The Nubian monuments from Abu Simbel to Philae are an important archaeological zone in Egypt. It is home to many significant monuments that were preserved and saved from Lake Nasser. In fact, many consider these temples and monuments as an open-air museum due to the vast array of important cultural monuments and structures. These monuments also re-tell a long Egyptian Pharaonic history. The archaeological zone extends to Aswan and near the border of Sudan. Aswan was considered an important strategic point since the prehistoric era since this is where many victories were claimed that result in Nubia’s dominance.

Abu Simbel is one of the temples that were established during the rule of Ramesses II. It was built in ancient Nubia and was dedicated to himself. The Great Temple consists of four colossal statues that were carved out from rock and seemed fastened to the cliff wall (which is visible upon the entrance). Hence, this temple stands out as unique for its cultural value (by the time it was built) and the overall design approach.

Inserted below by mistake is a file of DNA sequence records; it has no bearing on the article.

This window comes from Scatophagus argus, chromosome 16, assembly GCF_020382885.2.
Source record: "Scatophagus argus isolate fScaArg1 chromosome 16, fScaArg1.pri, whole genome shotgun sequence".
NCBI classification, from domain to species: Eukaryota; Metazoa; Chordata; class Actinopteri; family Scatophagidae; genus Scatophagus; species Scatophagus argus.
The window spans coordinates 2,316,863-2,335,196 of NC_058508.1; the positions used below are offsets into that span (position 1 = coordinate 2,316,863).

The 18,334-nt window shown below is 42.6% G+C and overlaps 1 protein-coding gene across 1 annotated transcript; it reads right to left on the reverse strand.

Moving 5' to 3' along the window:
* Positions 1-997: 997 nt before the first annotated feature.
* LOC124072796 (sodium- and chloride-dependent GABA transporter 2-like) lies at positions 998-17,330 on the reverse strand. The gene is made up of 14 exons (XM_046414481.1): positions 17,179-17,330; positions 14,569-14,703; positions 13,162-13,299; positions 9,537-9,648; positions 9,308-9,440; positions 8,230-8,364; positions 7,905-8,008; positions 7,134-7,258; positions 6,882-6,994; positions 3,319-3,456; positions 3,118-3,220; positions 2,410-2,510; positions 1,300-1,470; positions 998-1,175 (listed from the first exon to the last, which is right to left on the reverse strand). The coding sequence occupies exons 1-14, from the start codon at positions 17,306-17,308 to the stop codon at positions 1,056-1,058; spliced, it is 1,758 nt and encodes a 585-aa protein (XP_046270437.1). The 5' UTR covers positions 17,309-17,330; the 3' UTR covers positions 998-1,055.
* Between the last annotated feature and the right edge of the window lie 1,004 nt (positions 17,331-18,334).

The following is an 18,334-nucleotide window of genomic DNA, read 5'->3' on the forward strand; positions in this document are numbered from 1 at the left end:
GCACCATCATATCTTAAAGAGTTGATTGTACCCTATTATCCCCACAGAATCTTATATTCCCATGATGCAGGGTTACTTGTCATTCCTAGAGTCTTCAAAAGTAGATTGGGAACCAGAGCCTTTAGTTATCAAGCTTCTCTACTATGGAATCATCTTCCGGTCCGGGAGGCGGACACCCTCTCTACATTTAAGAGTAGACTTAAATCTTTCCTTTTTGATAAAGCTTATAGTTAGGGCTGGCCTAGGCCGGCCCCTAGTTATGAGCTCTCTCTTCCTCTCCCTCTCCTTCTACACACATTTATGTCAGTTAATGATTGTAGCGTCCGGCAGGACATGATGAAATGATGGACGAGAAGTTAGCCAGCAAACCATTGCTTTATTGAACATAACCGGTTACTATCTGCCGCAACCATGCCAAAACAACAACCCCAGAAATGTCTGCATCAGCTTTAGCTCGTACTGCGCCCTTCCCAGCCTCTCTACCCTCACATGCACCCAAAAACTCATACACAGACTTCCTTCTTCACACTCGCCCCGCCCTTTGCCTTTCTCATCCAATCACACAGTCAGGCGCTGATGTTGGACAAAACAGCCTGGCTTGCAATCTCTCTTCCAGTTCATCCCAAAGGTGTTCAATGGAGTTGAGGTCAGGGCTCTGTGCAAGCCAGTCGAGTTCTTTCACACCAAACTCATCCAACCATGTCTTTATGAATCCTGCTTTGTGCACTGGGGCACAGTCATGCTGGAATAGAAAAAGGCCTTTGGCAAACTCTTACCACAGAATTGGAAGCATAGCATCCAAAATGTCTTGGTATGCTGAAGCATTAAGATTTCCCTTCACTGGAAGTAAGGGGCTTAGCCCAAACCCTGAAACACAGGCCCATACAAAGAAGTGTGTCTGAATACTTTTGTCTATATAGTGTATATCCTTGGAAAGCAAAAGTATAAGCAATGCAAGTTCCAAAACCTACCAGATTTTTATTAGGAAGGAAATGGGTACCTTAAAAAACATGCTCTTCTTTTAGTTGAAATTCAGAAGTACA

In addition to the temples and other monuments in Abu Simbel and Philae, the property also consists of nine other monuments. These monuments are now located in four separate locations. However, only two of the Nubian monuments have stayed in their original location: granite quarries in Aswan and fortress of Qasr Ibrim.


View the complete list of UNESCO World Heritage Sites in Egypt.

View the list of all of the UNESCO World Heritage sites I have visited on my travels.

Last updated: Aug 1, 2017 @ 6:46 pm

Palm Sunday in Jerusalem

Church of the Holy Seplechure Entrance
Church of the Holy Seplechure Entrance